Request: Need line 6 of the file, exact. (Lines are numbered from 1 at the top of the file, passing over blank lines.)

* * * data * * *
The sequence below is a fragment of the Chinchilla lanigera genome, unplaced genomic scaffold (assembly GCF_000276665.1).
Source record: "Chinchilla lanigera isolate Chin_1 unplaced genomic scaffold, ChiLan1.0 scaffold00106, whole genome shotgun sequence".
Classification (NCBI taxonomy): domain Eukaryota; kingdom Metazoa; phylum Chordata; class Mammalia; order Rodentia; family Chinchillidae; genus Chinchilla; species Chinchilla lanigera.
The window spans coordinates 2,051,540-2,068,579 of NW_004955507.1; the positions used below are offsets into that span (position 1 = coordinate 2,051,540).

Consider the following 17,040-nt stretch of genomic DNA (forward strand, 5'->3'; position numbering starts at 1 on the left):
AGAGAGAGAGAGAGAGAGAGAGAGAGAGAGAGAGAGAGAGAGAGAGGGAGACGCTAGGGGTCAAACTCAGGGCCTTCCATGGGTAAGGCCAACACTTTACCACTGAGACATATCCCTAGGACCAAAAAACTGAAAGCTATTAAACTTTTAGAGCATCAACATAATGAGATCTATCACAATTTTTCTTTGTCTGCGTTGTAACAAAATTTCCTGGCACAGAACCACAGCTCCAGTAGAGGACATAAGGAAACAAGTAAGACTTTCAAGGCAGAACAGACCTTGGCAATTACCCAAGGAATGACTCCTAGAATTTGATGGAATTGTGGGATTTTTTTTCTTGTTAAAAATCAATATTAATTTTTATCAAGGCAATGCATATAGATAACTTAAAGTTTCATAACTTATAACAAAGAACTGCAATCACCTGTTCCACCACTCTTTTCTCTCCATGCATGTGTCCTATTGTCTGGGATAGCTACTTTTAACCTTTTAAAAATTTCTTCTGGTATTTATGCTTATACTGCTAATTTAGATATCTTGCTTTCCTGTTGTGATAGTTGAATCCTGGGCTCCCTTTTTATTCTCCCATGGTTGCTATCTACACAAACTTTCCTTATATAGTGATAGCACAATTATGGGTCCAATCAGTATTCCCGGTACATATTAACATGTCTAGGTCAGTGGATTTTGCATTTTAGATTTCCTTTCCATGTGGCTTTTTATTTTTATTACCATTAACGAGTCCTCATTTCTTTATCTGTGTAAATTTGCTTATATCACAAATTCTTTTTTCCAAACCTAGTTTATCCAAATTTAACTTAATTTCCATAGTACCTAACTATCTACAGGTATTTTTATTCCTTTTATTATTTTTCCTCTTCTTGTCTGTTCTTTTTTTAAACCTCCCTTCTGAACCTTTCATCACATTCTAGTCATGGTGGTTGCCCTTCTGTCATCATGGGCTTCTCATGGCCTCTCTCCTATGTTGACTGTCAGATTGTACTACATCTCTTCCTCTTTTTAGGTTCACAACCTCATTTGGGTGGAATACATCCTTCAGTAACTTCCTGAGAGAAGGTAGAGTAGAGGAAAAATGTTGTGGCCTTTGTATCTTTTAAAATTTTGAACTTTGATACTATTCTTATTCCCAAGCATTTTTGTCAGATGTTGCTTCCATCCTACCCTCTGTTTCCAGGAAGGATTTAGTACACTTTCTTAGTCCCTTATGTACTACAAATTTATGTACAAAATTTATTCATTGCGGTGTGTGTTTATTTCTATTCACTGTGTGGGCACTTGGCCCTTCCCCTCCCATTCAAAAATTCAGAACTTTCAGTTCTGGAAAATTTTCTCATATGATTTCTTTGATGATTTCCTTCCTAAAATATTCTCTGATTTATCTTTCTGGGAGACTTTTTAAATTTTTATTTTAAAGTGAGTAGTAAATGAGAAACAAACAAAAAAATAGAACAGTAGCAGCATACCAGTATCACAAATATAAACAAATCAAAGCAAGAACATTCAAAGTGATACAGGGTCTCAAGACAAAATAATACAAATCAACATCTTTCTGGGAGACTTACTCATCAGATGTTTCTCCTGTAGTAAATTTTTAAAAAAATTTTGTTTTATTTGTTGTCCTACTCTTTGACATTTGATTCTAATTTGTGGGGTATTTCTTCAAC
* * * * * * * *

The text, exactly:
AGAGAGAGAGAGAGAGAGAGAGAGAGAGAGAGAGAGAGAGAGAGAGGGAGACGCTAGGGGTCAAACTCAGGGCCTTCCATGGGTAAGGCCAACACTTTACCACTGAGACATATCCCTAGGACCAAAAAACTGAAAGCTATTAAACTTTTAGAGCATCAACATAATGAGATCTATCACAATTTTTCTTTGTCTGCGTTGTAACAAAATTTCCTGGCACAGAACCACAGCTCCAGTAGAGGACATAAGGAAACAAGTAAGACTTTCAAGGCAGAACAGACCTTGGCAATTACCCAAGGAATGACTCCTAGAATTTGATGGAATTGTGGGATTTTTTTTCTTGTTAAAAATCAATATTAATTTTTATCAAGGCAATGCATATAGATAACTTAAAGTTTCATAACTTATAACAAAGAACTGCAATCACCTGTTCCACCACTCTTTTCTCTCCATGCATGTGTCCTATTGTCTGGGATAGCTACTTTTAACCTTTTAAAAATTTCTTCTGGTATTTATGCTTATACTGCTAATTTAGATATCTTGCTTTCCTGTTGTGATAGTTGAATCCTGGGCTCCCTTTTTATTCTCCCATGGTTGCTATCTACACAAACTTTCCTTATATAGTGATAGCACAATTATGGGTCCAATCAGTATTCCCGGTACATATTAACATGTCTAGGTCAGTGGATTTTGCATTTTAGATTTCCTTTCCATGTGGCTTTTTATTTTTATTACCATTAACGAGTCCTCATTTCTTTATCTGTGTAAATTTGCTTATATCACAAATTCTTTTTTCCAAACCTAGTTTATCCAAATTTAACTTAATTTCCATAGTACCTAACTATCTACAGGTATTTTTATTCCTTTTATTATTTTTCCTCTTCTTGTCTGTTCTTTTTTTAAACCTCCCTTCTGAACCTTTCATCACATTCTAGTCATGGTGGTTGCCCTTCTGTCATCATGGGCTTCTCATGGCCTCTCTCCTATGTTGACTGTCAGATTGTACTACATCTCTTCCTCTTTTTAGGTTCACAACCTCATTTGGGTGGAATACATCCTTCAGTAACTTCCTGAGAGAAGGTAGAGTAGAGGAAAAATGTTGTGGCCTTTGTATCTTTTAAAATTTTGAACTTTGATACTATTCTTATTCCCAAGCATTTTTGTCAGATGTTGCTTCCATCCTACCCTCTGTTTCCAGGAAGGATTTAGTACACTTTCTTAGTCCCTTATGTACTACAAATTTATGTACAAAATTTATTCATTGCGGTGTGTGTTTATTTCTATTCACTGTGTGGGCACTTGGCCCTTCCCCTCCCATTCAAAAATTCAGAACTTTCAGTTCTGGAAAATTTTCTCATATGATTTCTTTGATGATTTCCTTCCTAAAATATTCTCTGATTTATCTTTCTGGGAGACTTTTTAAATTTTTATTTTAAAGTGAGTAGTAAATGAGAAACAAACAAAAAAATAGAACAGTAGCAGCATACCAGTATCACAAATATAAACAAATCAAAGCAAGAACATTCAAAGTGATACAGGGTCTCAAGACAAAATAATACAAATCAACATCTTTCTGGGAGACTTACTCATCAGATGTTTCTCCTGTAGTAAATTTTTAAAAAAATTTTGTTTTATTTGTTGTCCTACTCTTTGACATTTGATTCTAATTTGTGGGGTATTTCTTCAAC